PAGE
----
Clinical consequences of the cardiac manifestations of Rheumatoid Arthritis

What are the clinical consequences of the cardiac manifestations of Rheumatoid Arthritis?

PericarditisPain (1% of rheumatoid arthritis patients)
Tamponade (rare)
Constriction (uncommon)
NodulesConduction abnormalities
Valvular problems
Coronary arteritisMyocardial infarction
MyocarditisCongestive heart failure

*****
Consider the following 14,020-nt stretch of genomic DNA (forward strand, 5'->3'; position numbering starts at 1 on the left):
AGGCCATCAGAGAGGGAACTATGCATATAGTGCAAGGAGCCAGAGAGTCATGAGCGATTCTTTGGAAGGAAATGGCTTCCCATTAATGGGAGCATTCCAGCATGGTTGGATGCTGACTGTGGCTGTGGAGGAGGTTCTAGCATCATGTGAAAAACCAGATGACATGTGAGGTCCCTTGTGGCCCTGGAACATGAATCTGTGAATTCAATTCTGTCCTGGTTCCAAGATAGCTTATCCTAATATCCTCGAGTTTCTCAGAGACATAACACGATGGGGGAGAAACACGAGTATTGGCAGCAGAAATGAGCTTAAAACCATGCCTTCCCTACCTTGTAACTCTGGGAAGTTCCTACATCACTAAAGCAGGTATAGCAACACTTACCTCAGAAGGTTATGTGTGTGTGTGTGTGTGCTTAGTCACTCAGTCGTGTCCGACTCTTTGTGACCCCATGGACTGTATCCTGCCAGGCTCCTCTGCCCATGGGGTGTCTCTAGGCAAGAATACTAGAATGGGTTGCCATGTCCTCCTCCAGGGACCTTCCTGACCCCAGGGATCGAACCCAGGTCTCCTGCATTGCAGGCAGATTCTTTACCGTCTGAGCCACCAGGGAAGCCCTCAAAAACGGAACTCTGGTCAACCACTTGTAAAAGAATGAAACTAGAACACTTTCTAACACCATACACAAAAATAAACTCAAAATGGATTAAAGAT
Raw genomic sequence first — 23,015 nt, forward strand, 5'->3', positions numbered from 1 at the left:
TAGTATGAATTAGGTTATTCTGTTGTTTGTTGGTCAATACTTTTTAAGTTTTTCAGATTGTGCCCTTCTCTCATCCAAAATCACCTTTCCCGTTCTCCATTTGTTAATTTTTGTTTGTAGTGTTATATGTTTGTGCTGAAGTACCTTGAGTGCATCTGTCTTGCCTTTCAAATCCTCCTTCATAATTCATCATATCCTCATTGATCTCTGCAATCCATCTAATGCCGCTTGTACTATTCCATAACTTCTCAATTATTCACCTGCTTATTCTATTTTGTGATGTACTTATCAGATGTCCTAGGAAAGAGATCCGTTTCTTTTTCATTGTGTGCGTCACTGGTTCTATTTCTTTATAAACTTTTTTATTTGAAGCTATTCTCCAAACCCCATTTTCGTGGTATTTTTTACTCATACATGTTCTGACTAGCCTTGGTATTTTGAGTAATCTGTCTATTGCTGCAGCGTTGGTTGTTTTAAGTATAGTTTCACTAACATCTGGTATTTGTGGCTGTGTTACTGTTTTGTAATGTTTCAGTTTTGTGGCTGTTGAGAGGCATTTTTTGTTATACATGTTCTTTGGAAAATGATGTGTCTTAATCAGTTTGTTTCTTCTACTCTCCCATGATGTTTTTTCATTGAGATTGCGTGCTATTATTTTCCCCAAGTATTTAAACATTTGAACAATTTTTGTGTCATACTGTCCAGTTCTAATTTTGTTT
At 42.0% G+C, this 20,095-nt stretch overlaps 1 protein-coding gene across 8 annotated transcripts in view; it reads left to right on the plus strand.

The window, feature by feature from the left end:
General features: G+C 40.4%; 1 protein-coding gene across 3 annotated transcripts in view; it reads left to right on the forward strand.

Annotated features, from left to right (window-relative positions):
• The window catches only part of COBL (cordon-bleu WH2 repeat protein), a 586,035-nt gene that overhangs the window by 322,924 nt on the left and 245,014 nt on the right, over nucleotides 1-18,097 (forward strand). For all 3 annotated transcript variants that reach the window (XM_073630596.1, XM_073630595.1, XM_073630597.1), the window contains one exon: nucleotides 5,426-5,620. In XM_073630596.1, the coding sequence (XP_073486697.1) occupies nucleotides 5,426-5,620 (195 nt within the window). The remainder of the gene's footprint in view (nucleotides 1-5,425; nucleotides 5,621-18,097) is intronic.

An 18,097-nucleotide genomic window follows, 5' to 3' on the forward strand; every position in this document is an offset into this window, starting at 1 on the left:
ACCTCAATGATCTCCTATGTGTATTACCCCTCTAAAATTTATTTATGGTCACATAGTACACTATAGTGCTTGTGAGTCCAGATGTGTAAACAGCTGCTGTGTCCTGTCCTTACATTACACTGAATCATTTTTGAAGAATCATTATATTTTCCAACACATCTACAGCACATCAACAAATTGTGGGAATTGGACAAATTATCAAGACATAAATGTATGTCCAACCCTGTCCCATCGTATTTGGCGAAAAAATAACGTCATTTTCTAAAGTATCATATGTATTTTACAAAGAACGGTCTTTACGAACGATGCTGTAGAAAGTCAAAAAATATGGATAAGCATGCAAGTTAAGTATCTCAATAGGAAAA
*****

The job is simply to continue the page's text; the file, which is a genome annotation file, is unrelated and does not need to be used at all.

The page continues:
Historically, pericarditis is the most common cardiac manifestation of RA and is present in up to 50% of patients at autopsy, although the rates of pericardial disease with modern therapy are less well understood. It usually manifests as asymptomatic pericardial effusions, which may be detected by echocardiography or on chest imaging (e.g., computed tomography). These effusions are rarely large enough to cause tamponade but may result in constrictive pericarditis late in the course of the disease. Constrictive pericarditis must be treated with a pericardiectomy because it is fibrous and unresponsive to immunosuppressive medications. RA may also cause nodules to form in and around the heart, leading to conduction defects and occasionally valvular insufficiency.

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